top of page

A Caregiver's Guide: Providing Care Throughout the Stages of Alzheimer's

My Career in Caregiving: Understanding the Stages of Alzheimer's

As you embark on your professional journey in the caregiving world, many of your clients may have deteriorating cognitive conditions such as Alzheimer’s or dementia. Alzheimer's is a progressive disease of the brain that causes severe memory loss and other cognitive abilities. Since an estimated 5.5 million people are living with Alzheimer's, it is likely that you will be working with clients who have the condition. The stages of Alzheimer's can be broken down into three main stages: Mild (early stage), Moderate (middle-stage), and Severe (late-stage). Having experience with people in all of these stages, I wanted to share some information about the differences between the three, what to expect, and how to prepare yourself.

Mild (Early-Stage)- During this stage people may still be able to function normally. However, they may experience memory lapses like forgetting words or locations of household items. Other common challenges include, putting something down and forgetting where it is immediately after, trouble recalling people’s names after being introduced, and struggling to plan/organize. Since the individual may experience little to no symptoms, it is up to you to take the initiative to determine what assistance your client may need. Some simple things may include:

  • Helping them remember upcoming appointments

  • Writing important information down for reference, so your client does not need to rely on memory.

  • Focus on their strengths, rather than their weaknesses.

  • Encourage them to stay physically active.

Moderate (Middle-Stage)- This is the longest stage of Alzheimer's and can last several years. I have many clients in this stage who require a lot of care. This stage also requires a great deal of patience as they become frustrated or angry and may display unusual behavior such as refusing to bathe themselves or wandering around. It is important to remain calm as getting frustrated will only cause them to become further disoriented. Here are some things that can help you.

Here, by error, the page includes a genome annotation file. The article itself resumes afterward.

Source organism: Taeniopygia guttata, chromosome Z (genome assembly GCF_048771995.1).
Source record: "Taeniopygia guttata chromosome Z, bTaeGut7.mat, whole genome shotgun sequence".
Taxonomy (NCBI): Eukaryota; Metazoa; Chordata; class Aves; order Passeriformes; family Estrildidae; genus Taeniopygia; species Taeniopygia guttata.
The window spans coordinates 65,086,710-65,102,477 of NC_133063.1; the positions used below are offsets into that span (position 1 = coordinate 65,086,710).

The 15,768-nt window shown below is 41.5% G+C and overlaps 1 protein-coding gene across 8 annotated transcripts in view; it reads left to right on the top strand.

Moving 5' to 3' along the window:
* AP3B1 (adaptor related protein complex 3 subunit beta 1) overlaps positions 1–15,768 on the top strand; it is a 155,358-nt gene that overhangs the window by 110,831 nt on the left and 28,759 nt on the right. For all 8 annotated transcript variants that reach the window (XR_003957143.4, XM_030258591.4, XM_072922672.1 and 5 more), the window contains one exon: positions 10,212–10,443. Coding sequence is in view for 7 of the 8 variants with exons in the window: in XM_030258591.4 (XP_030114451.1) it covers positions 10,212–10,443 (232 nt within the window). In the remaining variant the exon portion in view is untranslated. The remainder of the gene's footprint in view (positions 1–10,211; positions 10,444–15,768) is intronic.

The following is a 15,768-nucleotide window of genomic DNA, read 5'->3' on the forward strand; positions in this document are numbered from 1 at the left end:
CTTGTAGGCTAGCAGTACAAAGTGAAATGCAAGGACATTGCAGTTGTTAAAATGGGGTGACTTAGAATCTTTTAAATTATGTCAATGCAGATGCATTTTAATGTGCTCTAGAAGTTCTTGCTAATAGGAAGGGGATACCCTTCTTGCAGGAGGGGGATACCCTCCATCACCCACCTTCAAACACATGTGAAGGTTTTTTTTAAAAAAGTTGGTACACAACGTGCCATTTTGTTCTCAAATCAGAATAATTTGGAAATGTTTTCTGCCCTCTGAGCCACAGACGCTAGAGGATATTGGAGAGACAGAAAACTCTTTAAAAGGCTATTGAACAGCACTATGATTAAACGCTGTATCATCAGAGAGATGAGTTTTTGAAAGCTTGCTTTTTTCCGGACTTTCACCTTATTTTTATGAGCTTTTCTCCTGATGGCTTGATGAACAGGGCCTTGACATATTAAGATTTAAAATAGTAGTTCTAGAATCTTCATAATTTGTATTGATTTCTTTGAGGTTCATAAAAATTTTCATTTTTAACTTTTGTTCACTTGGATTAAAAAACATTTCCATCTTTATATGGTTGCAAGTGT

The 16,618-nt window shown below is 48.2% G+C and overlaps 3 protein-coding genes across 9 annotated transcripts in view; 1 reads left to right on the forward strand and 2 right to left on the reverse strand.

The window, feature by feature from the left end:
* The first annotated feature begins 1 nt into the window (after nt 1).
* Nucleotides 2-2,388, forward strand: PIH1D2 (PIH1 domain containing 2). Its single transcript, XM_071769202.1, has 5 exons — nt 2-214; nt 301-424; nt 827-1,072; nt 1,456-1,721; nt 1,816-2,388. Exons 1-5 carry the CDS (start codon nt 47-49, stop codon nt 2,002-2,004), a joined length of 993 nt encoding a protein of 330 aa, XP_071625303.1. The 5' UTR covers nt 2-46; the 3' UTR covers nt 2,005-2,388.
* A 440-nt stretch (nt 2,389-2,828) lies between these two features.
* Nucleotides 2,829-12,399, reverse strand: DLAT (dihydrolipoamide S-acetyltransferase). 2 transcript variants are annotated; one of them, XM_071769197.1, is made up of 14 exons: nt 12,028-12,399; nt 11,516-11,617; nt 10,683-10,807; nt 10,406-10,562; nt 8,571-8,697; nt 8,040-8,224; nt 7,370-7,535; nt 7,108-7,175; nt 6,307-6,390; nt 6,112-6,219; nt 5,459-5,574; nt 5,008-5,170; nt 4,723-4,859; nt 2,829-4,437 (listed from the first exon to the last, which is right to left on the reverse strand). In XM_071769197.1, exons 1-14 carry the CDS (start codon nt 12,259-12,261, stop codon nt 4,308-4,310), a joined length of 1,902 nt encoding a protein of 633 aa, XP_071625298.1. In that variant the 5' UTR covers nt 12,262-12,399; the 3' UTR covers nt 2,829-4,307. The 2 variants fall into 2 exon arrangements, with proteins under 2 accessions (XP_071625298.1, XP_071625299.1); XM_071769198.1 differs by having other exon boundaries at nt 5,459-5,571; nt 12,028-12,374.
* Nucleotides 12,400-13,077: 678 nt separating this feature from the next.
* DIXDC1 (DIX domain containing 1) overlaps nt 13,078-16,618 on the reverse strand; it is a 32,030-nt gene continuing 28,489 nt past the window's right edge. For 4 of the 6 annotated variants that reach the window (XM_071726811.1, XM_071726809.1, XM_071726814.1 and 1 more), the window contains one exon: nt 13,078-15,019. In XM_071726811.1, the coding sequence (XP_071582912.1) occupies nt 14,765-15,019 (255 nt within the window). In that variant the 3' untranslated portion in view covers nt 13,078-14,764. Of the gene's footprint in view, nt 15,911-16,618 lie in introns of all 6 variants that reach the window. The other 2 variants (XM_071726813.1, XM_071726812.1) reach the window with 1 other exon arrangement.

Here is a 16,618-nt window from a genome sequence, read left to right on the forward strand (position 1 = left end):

• Speak in a soft, reassuring tone

  • Activities such as cooking, playing piano, taking a walk can help reduce wandering and agitation

  • Identify situations/activities that trigger stress and avoid them or gently guide them through it. (bathing, personal grooming, going to bed, etc.)

Severe (Late-Stage)- This is the final stage and can bring about many complications. The individual loses their ability to control their movement as well as the ability to hold a conversation with those around them. They need around the clock care and are very susceptible to illness like pneumonia. Your role as a home aide is to protect their dignity and quality of life. Since their verbal communication skills may no longer be there, a senior will rely on their senses. Encourage food and fluid consumption if they are still able to chew and swallow. You may need to adapt foods so that it can be easily swallowed. Some things to try to keep your client in good spirits include looking at old pictures together, preparing a favorite food, listening to favorite music. I chose to pursue my caregiving career by taking advantage of Pawson Career Institute's Certified Home Health Aide Program. Enrolling in the online hybrid class option gave me the flexibility to learn the material on my own time. I’ve also wanted to learn more about Alzheimer's Disease since I was young. I feel as though society does not provide enough opportunities for elderly individuals suffering from this disease, so knowing that I could assist them and potentially make their days a little bit brighter brought me a tremendous amount of comfort. Working as a home health aide for clients with Alzheimer's disease has taught me to never take anything for granted and take each day slowly. If you are interested in a career in caregiving, please call (609) 416-2442 to learn more about this wonderful program.


bottom of page